For years the news of opioid abuse has been sweeping across the country. Towns and cities have seen the tragic effects of the opioid crisis and many are calling for solutions. Risks and issues that come with surgical procedures are usually discussed, but often, the risks associated with the pain medication after surgery is not. The result is often a reliance on these drugs that is hard to break – and opioids don’t discriminate. Opioid addiction can affect any age group, people of all races, genders, and socioeconomic backgrounds, but among the elderly, opioids pose a unique threat as they age and become more vulnerable to neglect.
To protect yourself and your loved ones, here are some of the key risks and data you should know.
The Opioid Problem
According to this study by the Administration for Community Living, older adults are among the most likely to not only need opioids, but to use them long term and for more than just pain management. The CDC found that the “rate of opioid analgesic use in the past 30 days” for Americans 60 years and older was at 7.9 percent compared to the rate of 4.7 percent for Americans between the ages of 20 and 39. Additionally, a National Health and Nutrition Examination Survey that studies the years 1999 – 2014 found that those aged 65 and over made up 25.4 percent of long term opioid users.
These numbers may look small in the grand scheme of the opioid crisis, but older Americans are subject to greater health risks in general, which are exacerbated by unaddressed opioid use. Because older adults are more likely to experience chronic pain, need more medical procedures, and suffer from higher rates of depression and anxiety as they age and experience lifestyle changes, they become a target for prescription opioid use. And because aging typically results in a “reduced metabolism, excretion, and physical reserve,” older adults are affected more by the use of strong drugs like opioids and are more likely to experience serious side effects. Among these side effects are “nausea and constipation, urine retention, central nervous system effects (sedation, mild cognitive impairment, respiratory depression), increased sensitivity to pain, as well as cardiovascular and endocrine system” side effects.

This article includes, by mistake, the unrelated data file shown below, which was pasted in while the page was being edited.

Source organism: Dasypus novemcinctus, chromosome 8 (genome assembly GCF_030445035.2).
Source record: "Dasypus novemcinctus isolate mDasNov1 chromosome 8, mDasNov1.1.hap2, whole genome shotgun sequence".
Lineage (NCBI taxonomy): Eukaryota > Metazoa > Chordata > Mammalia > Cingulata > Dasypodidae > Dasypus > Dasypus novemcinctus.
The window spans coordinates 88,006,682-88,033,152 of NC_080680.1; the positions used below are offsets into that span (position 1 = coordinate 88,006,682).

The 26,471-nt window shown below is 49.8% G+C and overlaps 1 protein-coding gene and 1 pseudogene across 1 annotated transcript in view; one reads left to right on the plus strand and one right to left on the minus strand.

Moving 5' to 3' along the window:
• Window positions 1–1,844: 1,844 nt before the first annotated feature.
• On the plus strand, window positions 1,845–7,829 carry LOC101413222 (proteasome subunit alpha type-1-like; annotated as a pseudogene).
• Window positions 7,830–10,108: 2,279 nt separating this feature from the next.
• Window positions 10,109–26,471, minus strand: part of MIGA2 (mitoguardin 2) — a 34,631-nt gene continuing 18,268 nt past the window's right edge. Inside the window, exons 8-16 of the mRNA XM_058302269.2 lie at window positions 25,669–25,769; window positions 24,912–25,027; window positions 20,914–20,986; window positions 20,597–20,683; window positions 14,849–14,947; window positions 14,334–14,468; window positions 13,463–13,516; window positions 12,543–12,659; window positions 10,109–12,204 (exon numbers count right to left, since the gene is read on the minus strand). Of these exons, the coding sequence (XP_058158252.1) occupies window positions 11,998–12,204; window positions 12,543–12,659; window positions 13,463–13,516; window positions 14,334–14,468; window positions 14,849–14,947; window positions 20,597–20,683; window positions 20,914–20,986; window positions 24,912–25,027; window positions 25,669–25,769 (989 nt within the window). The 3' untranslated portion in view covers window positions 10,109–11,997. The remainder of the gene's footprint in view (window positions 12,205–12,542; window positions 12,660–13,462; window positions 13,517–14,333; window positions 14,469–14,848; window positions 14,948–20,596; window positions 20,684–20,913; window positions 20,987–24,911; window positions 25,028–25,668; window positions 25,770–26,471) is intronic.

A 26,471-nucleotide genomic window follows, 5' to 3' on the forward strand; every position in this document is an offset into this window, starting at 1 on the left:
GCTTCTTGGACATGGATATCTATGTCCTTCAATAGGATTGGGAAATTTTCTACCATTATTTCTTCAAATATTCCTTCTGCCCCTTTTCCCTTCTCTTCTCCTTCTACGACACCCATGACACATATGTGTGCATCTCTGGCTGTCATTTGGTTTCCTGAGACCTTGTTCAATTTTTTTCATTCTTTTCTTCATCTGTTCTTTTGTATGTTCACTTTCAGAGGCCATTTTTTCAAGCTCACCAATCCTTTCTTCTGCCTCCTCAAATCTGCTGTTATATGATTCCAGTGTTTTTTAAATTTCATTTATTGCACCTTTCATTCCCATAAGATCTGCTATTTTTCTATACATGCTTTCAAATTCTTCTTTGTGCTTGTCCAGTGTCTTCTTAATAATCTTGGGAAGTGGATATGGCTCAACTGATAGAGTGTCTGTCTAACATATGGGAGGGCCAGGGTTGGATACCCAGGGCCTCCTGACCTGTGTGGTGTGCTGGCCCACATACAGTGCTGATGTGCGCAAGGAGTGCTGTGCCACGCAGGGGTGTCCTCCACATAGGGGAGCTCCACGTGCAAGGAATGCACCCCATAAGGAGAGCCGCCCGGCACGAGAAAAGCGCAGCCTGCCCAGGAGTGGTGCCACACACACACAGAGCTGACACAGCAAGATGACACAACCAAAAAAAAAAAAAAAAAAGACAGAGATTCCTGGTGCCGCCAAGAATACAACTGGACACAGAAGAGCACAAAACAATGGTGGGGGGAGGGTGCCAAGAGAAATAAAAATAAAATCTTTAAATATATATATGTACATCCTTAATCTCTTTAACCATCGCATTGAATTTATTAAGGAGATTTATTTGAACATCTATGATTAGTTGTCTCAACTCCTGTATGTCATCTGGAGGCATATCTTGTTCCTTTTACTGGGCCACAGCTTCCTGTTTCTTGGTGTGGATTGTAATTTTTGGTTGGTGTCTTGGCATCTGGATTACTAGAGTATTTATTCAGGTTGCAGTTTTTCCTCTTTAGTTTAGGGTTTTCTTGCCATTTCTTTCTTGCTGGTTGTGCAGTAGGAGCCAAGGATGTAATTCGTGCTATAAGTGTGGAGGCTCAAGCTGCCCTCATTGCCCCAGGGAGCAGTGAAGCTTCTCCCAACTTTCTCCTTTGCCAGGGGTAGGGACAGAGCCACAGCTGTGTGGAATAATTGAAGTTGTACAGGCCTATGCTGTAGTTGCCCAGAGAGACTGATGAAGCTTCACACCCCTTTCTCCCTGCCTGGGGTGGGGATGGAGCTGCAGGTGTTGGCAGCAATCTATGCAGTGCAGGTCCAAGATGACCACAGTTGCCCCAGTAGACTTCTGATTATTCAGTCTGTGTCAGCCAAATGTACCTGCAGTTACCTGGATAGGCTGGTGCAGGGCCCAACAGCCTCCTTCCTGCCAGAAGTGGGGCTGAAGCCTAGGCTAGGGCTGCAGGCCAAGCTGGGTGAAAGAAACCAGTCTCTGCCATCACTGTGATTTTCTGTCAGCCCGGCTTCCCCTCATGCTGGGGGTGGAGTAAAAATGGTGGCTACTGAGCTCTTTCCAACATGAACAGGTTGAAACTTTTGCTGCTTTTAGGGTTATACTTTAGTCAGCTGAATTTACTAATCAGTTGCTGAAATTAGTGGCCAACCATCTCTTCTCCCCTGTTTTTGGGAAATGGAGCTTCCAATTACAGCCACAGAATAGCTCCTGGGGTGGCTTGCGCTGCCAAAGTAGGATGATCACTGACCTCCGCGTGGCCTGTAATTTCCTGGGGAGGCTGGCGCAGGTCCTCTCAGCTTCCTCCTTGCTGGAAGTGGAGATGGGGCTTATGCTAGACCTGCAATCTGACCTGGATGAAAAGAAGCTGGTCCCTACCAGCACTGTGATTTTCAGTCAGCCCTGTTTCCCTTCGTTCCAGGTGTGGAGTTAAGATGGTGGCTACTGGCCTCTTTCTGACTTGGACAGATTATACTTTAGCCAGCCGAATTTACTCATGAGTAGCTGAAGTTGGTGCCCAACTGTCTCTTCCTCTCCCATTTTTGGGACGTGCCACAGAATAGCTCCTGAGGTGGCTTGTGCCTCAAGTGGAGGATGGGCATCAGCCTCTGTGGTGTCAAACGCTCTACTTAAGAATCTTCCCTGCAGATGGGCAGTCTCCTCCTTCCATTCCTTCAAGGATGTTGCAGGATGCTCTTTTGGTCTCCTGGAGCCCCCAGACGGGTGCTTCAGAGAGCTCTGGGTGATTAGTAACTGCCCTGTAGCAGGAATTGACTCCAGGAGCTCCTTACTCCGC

Older adults who use opioids long term can become reliant on them, developing what is known as opioid use disorder. Opioid use disorder can lead to increased hospital trips and stays, higher rates of death, impaired vision, increased risk of falls, and respiratory depression.
Why This Matters
Put simply, this matters because older adults who live in care facilities and nursing homes may be given these drugs to manage their pain after surgeries, while the side effects and risks are ignored. Patients in memory care units who cannot speak for themselves, may be subject to opioid use without knowing or fully understanding the risks and their health issues could increase as a result. Reliance on these opioids and their long-term use is often because they are the go-to, easy solution for pain management and other, safer and less addictive alternatives are not considered.
What You Can Do
We recommend you do your research to see if there are alternative pain management options for you and your loved one. Pay attention to and ask questions about medications being prescribed to you and loved ones. Ask if medications are addictive, what side effects you should know about, and if there is a plan for eventually weaning off of stronger medicines. Closely monitor your loved one’s medicine schedule, advocate for opioid alternatives, and attend doctors appointments with them whenever possible.
For more information on addiction treatment, visit addicted.org.
If you or a loved one have been a victim of abuse or neglect, contact Gharibian Law (877-875-1119) today for a free consultation and the best legal representation.